Shadow of the Tomb Raider review: Another tomb, another apocalypse

Lara Croft returns in the latest bad luck simulator


Shadow of the Tomb Raider is the third installment in the new Tomb Raider series revolving around Lara Croft and her fight with Trinity. Croft is now dangerously obsessed with her goals, becoming more dangerous than ever before to fight a foe tougher than ever before. This is what Shadow of the Tomb Raider tries to do, but barely makes do.

Shadow of the Tomb Raider takes players on a new journey with Croft, who is now fueled by the responsibility of saving the world from the grip of Trinity. Most players of the previous games in the series will notice that this is pretty much a repeating pattern, but there are some character developments that change things up a bit. This time around, Croft is more ruthless and violent, which is a big leap for a character who we saw trembling while holding a gun in the first Tomb Raider, to one who casually hangs people from a tree with a rope arrow.

Dangerous obsession

The game is built around the theme of obsession, with Croft more focused on her mission then saving countless lives around her. This was quite interesting to start off with, leading to some interesting interactions with fellow character Jonah, who even responds with “It’s not always about you Lara!”. However, this does seem to repeat itself time and again, and after a certain point gets boring. Although it was satisfying to see Croft realise the fact that no matter where she goes, trouble follows, and even if she makes it out, there are many people who suffer. We also get a pretty fun look into Croft’s past, where we play as a much younger Lara playing in Croft Manor. The story can get interesting, but I don’t want to spoil it for potential players, so I am not getting into too much detail.

Beautiful scenery

In terms of visuals, Shadow of the Tomb Raider is a treat when it comes scenic shots. It is incredibly satisfying to appear as a small part of a massive set historic set piece. This not only highlights how good the game looks but also prepares the player for the upcoming puzzles. However, the graphics take a strong hit when it comes to a closer approach. I felt at certain cutscenes the graphics felt a little choppy, and pretty much the same as Rise of the Tomb Raider or the first Tomb Raider. Don’t get me wrong, these games looked phenomenally great for its time, but with today’s next-gen graphics I did expect a little more. On the other hand, cutscenes also had very bad lip syncing, with the audio almost never matching the characters’ actions. This was pretty surprising to me, especially with Tomb Raider being a very popular AAA series.

Game mechanics from previous tombs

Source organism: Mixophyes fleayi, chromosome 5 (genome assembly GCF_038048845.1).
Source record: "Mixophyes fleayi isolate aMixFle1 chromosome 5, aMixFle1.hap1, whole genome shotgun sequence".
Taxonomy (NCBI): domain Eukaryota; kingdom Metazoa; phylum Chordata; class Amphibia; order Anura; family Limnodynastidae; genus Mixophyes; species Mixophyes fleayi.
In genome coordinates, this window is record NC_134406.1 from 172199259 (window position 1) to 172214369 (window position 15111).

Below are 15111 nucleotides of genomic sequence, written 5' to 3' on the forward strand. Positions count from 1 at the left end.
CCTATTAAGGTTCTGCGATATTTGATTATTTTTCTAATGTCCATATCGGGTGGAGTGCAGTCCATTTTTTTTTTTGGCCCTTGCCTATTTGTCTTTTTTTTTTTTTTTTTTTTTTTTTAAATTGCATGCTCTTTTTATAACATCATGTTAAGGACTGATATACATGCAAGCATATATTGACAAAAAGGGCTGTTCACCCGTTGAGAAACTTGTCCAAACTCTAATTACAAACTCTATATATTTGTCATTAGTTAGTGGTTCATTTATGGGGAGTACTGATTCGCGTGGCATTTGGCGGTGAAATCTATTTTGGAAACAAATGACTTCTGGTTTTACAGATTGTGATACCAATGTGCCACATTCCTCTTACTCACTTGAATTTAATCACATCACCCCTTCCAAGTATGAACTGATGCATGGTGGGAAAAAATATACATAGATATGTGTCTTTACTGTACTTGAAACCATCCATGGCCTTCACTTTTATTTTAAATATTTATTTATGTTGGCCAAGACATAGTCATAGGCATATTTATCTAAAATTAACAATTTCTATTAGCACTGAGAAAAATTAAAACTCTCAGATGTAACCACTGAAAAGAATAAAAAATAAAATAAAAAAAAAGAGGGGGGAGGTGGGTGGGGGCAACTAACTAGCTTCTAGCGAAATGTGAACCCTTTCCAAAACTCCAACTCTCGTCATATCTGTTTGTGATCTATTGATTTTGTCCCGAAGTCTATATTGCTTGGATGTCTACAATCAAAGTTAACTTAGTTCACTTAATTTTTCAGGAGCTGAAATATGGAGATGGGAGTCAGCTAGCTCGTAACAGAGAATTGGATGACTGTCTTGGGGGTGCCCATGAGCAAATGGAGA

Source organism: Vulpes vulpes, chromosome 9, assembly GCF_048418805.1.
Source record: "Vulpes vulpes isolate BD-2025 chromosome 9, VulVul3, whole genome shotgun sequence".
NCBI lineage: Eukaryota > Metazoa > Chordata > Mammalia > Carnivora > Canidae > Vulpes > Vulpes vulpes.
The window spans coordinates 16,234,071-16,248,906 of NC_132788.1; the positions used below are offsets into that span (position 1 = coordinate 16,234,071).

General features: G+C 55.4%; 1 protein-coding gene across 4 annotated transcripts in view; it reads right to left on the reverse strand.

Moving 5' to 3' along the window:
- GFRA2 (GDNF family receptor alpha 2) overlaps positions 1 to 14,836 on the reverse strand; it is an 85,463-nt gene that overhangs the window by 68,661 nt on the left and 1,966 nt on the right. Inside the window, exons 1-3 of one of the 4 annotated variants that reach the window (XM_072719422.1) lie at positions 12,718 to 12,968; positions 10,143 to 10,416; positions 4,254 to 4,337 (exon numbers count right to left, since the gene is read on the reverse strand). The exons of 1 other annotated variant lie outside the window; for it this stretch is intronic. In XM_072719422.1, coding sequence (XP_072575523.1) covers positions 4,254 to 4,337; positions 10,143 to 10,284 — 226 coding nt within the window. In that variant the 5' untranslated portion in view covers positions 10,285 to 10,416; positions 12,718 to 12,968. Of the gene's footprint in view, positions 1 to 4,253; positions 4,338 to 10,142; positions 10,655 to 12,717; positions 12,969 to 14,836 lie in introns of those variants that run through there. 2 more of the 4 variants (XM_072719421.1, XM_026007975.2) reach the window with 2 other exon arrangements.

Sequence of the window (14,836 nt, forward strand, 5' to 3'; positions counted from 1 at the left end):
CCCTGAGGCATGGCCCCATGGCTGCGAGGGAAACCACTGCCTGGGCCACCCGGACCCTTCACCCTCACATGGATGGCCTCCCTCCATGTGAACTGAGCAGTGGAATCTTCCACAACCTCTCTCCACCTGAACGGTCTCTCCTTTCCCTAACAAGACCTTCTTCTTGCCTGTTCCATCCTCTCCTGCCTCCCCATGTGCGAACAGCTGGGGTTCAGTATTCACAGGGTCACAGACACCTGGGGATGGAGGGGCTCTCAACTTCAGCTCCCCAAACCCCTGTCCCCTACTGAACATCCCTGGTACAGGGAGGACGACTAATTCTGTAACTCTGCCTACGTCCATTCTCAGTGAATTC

While most of the gameplay mechanics seem similar, if not just the same, there some new elements added to the game. Croft can still climb rock formations with her ax, but now she can also rappel down and swing. Takedowns are still in the game, albeit a little more violent than before. However, stealth has been improved upon with new elements such as hiding between vines, or rubbing mud all over your body to improve camouflage. There are quite a few intense moments, similar to the previous games, and the improved swimming also hints at some hidden underwater tombs.

Shadow of the Tomb Raider also allows players to completely customise the difficulty of the game. Players can now make the puzzles harder and combat easier, or make the combat harder with puzzles and traversal easier. This is pretty impressive because it allows players to play the game in their own comfort zone.

Civilizations in the deepest forests

The game also introduces a new concept called hubs, which are essentially villages or towns in certain areas of the game where you can start side missions or shop at the local market for weapons or maps. This does seem pretty great, because it shows how different the lifestyle can be, depending on the location of the hub, while also giving Croft a personal connection with the characters. The new Immersion Mode improves further on this, where the natives talk the local language allowing players to be more, well, immersed. However, my problem with this was that while locals talk in their native languages, which are subtitled, Croft replies in perfect English with a strong British accent, and no matter what tribal village deep in the jungle this conversation happens, everyone seems to understand her. This did strike me as a bit odd.

Clothes make the Tomb Raider

Croft also has new costumes to wear, each with its own advantages. Additionally, over the course of the game you can get separate top and bottom for Lara, each with stealth or combat advantages. Additionally, if the game recognises previous Tomb Raider data, you get a lot of additional outfits from previous games, even the original polygon Lara! However, these outfits are not customisable.


Overall, Shadow of the Tomb Raider can be an impressive game by itself, but if compared to previous editions in the series, graphics seem to lack a bit, while most of the game seems the same. The game did have the potential to deliver a great player experience, but falls short when compared to the previous ones. It’s also relatively shorter, but focuses more on the puzzle solving elements than combat, which Tomb Raider should actually be about. After a full play-through of the game, you do end up asking yourself: Isn’t Croft responsible for most of the problems in the game?


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